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1.
Int J Environ Res Public Health ; 17(9)2020 04 30.
Article in English | MEDLINE | ID: covidwho-1725596

ABSTRACT

COVID-19 was declared a pandemic by the World Health Organization, with a high fatality rate that may reach 8%. The disease is caused by SARS-CoV-2 which is one of the coronaviruses. Realizing the severity of outcomes associated with this disease and its high rate of transmission, dentists were instructed by regulatory authorities, such as the American Dental Association, to stop providing treatment to dental patients except those who have emergency complaints. This was mainly for protection of dental healthcare personnel, their families, contacts, and their patients from the transmission of virus, and also to preserve the much-needed supplies of personal protective equipment (PPE). Dentists at all times should competently follow cross-infection control protocols, but particularly during this critical time, they should do their best to decide on the emergency cases that are indicated for dental treatment. Dentists should also be updated on how this pandemic is related to their profession in order to be well oriented and prepared. This overview will address several issues concerned with the COVID-19 pandemic that directly relate to dental practice in terms of prevention, treatment, and orofacial clinical manifestations.


Subject(s)
Coronavirus Infections/epidemiology , Coronavirus Infections/prevention & control , Dental Care/organization & administration , Pandemics/prevention & control , Pneumonia, Viral/epidemiology , Pneumonia, Viral/prevention & control , COVID-19 , Dental Care/trends , Forecasting , Humans , Infection Control , Practice Guidelines as Topic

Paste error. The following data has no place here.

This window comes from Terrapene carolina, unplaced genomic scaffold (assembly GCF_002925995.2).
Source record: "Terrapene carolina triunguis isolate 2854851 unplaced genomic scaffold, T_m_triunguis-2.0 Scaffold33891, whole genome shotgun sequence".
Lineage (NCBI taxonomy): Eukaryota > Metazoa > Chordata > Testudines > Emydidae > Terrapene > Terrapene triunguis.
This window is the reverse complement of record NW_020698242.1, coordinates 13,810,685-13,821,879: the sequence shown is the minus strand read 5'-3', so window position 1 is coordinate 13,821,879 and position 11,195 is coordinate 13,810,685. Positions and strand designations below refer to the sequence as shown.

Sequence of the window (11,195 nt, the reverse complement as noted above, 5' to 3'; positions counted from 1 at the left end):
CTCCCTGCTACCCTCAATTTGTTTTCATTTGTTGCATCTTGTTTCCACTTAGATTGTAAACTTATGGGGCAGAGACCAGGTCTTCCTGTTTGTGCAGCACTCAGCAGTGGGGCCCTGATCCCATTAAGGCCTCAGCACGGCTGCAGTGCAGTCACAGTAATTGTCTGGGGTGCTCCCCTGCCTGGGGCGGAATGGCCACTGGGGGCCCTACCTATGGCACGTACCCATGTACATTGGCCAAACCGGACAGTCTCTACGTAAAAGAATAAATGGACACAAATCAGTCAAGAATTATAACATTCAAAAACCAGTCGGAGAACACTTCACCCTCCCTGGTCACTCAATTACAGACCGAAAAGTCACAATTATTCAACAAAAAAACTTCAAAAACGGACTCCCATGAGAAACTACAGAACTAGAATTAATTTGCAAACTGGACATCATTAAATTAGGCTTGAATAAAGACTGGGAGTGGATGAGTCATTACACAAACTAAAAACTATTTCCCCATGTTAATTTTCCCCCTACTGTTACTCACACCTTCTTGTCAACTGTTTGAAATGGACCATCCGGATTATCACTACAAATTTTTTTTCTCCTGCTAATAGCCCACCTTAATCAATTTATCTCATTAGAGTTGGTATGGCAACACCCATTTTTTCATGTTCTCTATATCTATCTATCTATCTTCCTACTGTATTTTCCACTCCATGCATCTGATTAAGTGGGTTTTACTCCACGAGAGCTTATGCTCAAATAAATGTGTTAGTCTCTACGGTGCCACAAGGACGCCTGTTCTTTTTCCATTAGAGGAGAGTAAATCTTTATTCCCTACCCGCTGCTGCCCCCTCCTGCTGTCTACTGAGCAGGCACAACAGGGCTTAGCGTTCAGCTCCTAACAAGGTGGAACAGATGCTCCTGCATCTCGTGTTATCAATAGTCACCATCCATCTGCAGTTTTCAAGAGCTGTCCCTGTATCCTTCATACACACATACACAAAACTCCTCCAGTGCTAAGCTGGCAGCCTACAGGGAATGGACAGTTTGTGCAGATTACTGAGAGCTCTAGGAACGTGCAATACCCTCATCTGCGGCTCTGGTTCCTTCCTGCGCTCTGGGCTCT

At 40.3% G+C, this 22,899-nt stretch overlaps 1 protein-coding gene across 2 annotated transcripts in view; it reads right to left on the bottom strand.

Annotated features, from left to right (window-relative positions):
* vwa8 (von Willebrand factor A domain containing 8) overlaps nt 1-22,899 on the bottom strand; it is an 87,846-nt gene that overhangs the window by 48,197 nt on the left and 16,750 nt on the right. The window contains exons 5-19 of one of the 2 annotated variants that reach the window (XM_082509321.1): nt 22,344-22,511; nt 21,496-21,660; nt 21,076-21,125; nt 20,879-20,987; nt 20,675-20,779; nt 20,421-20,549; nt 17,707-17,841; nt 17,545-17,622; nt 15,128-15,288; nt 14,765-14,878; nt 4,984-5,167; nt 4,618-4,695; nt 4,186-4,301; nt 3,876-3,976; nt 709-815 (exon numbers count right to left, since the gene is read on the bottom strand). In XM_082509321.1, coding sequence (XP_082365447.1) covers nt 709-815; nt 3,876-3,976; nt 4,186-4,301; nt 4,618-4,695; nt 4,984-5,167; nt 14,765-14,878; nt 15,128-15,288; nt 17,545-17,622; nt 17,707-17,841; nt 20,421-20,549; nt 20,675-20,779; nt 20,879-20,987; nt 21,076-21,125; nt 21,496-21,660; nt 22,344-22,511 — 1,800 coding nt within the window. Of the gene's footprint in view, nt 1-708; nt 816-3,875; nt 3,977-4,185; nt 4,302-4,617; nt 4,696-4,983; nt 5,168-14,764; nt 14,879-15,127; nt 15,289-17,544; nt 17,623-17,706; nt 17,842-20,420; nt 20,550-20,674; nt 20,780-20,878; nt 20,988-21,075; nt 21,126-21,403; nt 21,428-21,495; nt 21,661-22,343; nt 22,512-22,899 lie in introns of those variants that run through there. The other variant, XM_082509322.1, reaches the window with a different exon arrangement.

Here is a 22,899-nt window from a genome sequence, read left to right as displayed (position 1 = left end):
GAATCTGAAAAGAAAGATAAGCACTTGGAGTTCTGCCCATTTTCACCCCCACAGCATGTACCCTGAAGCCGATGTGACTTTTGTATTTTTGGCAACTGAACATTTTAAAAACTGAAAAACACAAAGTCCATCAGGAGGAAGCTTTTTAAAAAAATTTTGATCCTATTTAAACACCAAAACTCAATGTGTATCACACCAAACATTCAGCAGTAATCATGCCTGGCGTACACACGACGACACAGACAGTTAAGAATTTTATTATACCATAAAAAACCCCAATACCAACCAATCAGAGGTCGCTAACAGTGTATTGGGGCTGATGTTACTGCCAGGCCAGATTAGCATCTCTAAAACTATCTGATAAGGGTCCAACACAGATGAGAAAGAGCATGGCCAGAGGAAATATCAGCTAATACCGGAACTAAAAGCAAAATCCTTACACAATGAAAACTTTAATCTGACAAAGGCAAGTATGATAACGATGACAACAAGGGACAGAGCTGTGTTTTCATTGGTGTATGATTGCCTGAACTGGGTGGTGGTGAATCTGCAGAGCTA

2.
J Virol ; 94(13)2020 06 16.
Article in English | MEDLINE | ID: covidwho-1723544

ABSTRACT

Genetic variability across the three major histocompatibility complex (MHC) class I genes (human leukocyte antigen A [HLA-A], -B, and -C genes) may affect susceptibility to and severity of the disease caused by severe acute respiratory syndrome coronavirus 2 (SARS-CoV-2), the virus responsible for coronavirus disease 2019 (COVID-19). We performed a comprehensive in silico analysis of viral peptide-MHC class I binding affinity across 145 HLA-A, -B, and -C genotypes for all SARS-CoV-2 peptides. We further explored the potential for cross-protective immunity conferred by prior exposure to four common human coronaviruses. The SARS-CoV-2 proteome was successfully sampled and was represented by a diversity of HLA alleles. However, we found that HLA-B*46:01 had the fewest predicted binding peptides for SARS-CoV-2, suggesting that individuals with this allele may be particularly vulnerable to COVID-19, as they were previously shown to be for SARS (M. Lin, H.-T. Tseng, J. A. Trejaut, H.-L. Lee, et al., BMC Med Genet 4:9, 2003, https://bmcmedgenet.biomedcentral.com/articles/10.1186/1471-2350-4-9). Conversely, we found that HLA-B*15:03 showed the greatest capacity to present highly conserved SARS-CoV-2 peptides that are shared among common human coronaviruses, suggesting that it could enable cross-protective T-cell-based immunity. Finally, we reported global distributions of HLA types with potential epidemiological ramifications in the setting of the current pandemic.IMPORTANCE Individual genetic variation may help to explain different immune responses to a virus across a population. In particular, understanding how variation in HLA may affect the course of COVID-19 could help identify individuals at higher risk from the disease. HLA typing can be fast and inexpensive. Pairing HLA typing with COVID-19 testing where feasible could improve assessment of severity of viral disease in the population. Following the development of a vaccine against SARS-CoV-2, the virus that causes COVID-19, individuals with high-risk HLA types could be prioritized for vaccination.


Subject(s)